Markquis Nowell, Kansas State Wildcats, March Madness, Elite 8

8 teams are left with a chance at winning March Madness. These players are heads and shoulders above the rest of the competition.

1. Drew Timme, Gonzaga

Mr. March Madness, Drew Timme holds the record for most 20-point games in NCAA Tournament history, and might be able to put that record out of reach if Gonzaga’s run continues. A dominant force down low, Timme is sneaky, deceiving, and plays with a will to win. He’s also been here before and knows what it takes to win in March.

2. Markquis Nowell, Kansas State

Markquis Nowell is box-office. The 5-7 guard from New York City broke the NCAA Tournament record with 19 assists in K State’s Sweet 16 win over Michigan State. What’s in store next for Nowell? Perhaps leading the Wildcats to their first Final Four since 1964.

3. Adama Sanogo, UConn

UConn’s success starts and ends with Adama Sanogo. While the Huskies have plenty of capable pieces around him, Sanogo is part of a two-headed matchup nightmare for anyone who dares to try and go inside the paint. Sanogo didn’t win the Big East Player of the Year, and he’s playing like a man on a mission to prove the voters wrong.

4. Isaiah Wong, Miami (Fla)

In today’s age of parity in college basketball, it’s rare to see teams make back-to-back Elite 8 runs. Isaiah Wong is the catalyst behind that success for the Miami Hurricanes. The ACC Player of the Year is one of the best pure scorers left in this tournament and seems to bring his game to another level when it matters most.

5. Marcus Carr, Texas

The Texas Longhorns might be the most loaded team in the Elite 8. Tyrese Hunter, Timmy Allen, Sir’Jabari Rice, Christian Bishop, and Dylan Disu are all stars in their own rights, but Marcus Carr is THE star. He’s and elite scorer, passer, and defender. If you plan on playing Marcus Carr, just know you’re in for a long night.

6. Ryan Kalkbrenner, Creighton

Two Big East teams are left in March Madness and both are anchored by their big men. For Creighton, it’s Ryan Kalkbrenner, who is just one of a handful of Bluejays players who can score in bunches. He separates himself on the defensive end, where the 7-footer averages 2.1 blocks per game.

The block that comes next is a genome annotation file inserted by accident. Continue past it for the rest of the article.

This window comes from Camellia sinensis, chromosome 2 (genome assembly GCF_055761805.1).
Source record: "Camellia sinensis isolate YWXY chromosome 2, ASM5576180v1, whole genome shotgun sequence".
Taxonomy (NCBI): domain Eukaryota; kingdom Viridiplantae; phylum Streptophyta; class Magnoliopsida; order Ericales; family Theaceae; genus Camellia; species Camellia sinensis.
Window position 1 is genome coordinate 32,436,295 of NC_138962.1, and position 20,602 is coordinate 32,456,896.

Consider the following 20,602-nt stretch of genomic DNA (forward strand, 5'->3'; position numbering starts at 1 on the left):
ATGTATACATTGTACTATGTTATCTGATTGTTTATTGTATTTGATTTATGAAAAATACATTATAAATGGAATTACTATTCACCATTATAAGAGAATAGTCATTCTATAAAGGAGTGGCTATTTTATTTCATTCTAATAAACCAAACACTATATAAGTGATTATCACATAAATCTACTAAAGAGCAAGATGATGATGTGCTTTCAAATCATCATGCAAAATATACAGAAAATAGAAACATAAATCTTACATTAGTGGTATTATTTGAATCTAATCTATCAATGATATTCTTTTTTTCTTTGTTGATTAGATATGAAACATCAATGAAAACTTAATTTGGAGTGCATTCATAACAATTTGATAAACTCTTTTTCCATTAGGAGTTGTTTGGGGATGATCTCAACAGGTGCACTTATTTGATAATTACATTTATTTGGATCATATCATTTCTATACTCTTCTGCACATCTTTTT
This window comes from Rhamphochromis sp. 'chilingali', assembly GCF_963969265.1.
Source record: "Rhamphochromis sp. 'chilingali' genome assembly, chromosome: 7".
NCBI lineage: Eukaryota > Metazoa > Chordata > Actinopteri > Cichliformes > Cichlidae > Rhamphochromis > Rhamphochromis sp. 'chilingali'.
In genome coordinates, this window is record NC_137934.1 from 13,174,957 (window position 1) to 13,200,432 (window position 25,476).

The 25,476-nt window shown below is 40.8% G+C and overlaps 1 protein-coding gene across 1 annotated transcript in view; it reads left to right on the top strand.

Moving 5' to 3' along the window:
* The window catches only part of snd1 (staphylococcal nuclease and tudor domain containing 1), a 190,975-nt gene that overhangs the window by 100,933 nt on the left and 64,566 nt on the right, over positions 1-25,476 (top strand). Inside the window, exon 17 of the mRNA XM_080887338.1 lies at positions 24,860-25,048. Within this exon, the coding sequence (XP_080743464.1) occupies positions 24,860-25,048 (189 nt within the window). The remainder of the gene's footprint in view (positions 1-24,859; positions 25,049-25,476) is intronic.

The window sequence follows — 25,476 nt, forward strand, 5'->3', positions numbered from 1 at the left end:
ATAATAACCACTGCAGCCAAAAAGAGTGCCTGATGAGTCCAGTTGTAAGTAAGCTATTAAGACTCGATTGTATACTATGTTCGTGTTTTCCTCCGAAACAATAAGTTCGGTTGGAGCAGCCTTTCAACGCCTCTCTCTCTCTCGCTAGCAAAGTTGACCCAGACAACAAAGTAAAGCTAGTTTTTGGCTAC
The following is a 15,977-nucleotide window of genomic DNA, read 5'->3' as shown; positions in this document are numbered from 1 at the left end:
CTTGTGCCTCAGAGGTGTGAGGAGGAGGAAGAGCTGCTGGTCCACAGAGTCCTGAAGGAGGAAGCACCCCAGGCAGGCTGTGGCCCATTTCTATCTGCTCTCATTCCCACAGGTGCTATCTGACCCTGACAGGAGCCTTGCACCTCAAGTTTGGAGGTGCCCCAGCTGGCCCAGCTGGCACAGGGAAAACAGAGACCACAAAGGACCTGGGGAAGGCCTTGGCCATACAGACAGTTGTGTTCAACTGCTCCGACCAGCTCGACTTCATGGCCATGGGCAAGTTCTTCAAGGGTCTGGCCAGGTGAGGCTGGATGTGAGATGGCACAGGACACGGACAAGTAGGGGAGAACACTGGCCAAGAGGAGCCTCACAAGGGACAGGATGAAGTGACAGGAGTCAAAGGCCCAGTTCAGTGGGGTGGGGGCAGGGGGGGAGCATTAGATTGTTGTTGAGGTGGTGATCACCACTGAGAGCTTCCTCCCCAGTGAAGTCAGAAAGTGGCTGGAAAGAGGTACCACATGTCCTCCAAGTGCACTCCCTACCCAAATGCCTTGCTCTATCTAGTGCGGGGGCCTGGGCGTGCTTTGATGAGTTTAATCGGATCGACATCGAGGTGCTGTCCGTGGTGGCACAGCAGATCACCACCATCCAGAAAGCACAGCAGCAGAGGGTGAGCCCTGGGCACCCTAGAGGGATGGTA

7. Nijel Pack, Miami (Fla)

When it’s not Wong scoring the basketball, it’s probably coming from Pack. The Kansas State transfer has 25% of his former and current teams in March Madness, but is clearly one of the main options for the ‘Canes. Pack is one of the most lethal three-point shooters in the Big Dance.

8. Keyontae Johnson, Kansas State

The Keyontae Johnson story about collapsing on the court, being in a medically induced coma, and then coming back to form, if not better than before, can’t be overstated. He might only be 6-5, but Johnson plays much bigger and forces defenses to extend. The combo of Nowell and Johnson is arguably the most exciting to watch in the Elite 8.

9. Matt Bradley, San Diego State

One of the best two-way players in the Elite 8, Matt Bradley is built for the occasion. Literally. He’s 6-4 and 220 pounds and requires a certain type of player to muscle up and try to take him out of the game.

10. Jordan Hawkins, UConn

At the beginning of the season Dan Hurley said Jordan Hawkins could be a 1st-round draft pick. He might have been on to something. Hawkins is an NBA talent, with the smoothest jumper you’ll see on Saturday night. He’s a clear difference maker, giving UConn a go-to scorer paired with Sanogo’s inside presence.

11. Julian Strawther, Gonzaga

Julian “The Shot” Strawther hit THE shot of March Madness so far. His pull-up three gave Gonzaga the late lead to take down UCLA in overtime in the Sweet 16. But don’t think he’s just a one hit wonder. Strawther’s the second leading scorer on this Gonzaga team and hits 42.1% of his three-point attempts.

12. Johnell Davis, Florida Atlantic

Last but not least is no way to describe Johnell Davis. The FAU superstar plays like he’s the best player on the court every time he steps foot on it. If the Owls are to pull off a miraculous run to the Final Four, look no further than Davis to be the reason why.

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